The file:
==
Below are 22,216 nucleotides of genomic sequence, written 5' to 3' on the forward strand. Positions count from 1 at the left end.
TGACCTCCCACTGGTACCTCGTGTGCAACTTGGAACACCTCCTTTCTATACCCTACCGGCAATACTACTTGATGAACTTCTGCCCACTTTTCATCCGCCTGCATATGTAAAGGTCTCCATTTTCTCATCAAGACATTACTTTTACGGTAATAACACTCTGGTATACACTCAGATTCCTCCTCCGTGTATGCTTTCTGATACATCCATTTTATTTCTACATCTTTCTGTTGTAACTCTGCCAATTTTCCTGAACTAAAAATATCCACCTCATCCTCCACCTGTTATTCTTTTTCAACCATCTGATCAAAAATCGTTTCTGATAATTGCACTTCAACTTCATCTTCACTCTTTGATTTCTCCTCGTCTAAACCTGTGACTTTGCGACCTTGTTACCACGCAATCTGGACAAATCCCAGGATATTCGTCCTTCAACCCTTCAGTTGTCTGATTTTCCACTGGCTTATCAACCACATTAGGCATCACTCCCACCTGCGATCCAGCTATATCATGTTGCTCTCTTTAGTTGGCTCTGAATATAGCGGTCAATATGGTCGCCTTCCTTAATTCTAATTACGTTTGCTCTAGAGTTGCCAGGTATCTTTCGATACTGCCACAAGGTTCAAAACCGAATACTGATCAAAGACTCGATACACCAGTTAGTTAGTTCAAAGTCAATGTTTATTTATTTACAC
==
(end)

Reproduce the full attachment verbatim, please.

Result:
Below are 22,216 nucleotides of genomic sequence, written 5' to 3' on the forward strand. Positions count from 1 at the left end.
TGACCTCCCACTGGTACCTCGTGTGCAACTTGGAACACCTCCTTTCTATACCCTACCGGCAATACTACTTGATGAACTTCTGCCCACTTTTCATCCGCCTGCATATGTAAAGGTCTCCATTTTCTCATCAAGACATTACTTTTACGGTAATAACACTCTGGTATACACTCAGATTCCTCCTCCGTGTATGCTTTCTGATACATCCATTTTATTTCTACATCTTTCTGTTGTAACTCTGCCAATTTTCCTGAACTAAAAATATCCACCTCATCCTCCACCTGTTATTCTTTTTCAACCATCTGATCAAAAATCGTTTCTGATAATTGCACTTCAACTTCATCTTCACTCTTTGATTTCTCCTCGTCTAAACCTGTGACTTTGCGACCTTGTTACCACGCAATCTGGACAAATCCCAGGATATTCGTCCTTCAACCCTTCAGTTGTCTGATTTTCCACTGGCTTATCAACCACATTAGGCATCACTCCCACCTGCGATCCAGCTATATCATGTTGCTCTCTTTAGTTGGCTCTGAATATAGCGGTCAATATGGTCGCCTTCCTTAATTCTAATTACGTTTGCTCTAGAGTTGCCAGGTATCTTTCGATACTGCCACAAGGTTCAAAACCGAATACTGATCAAAGACTCGATACACCAGTTAGTTAGTTCAAAGTCAATGTTTATTTATTTACAC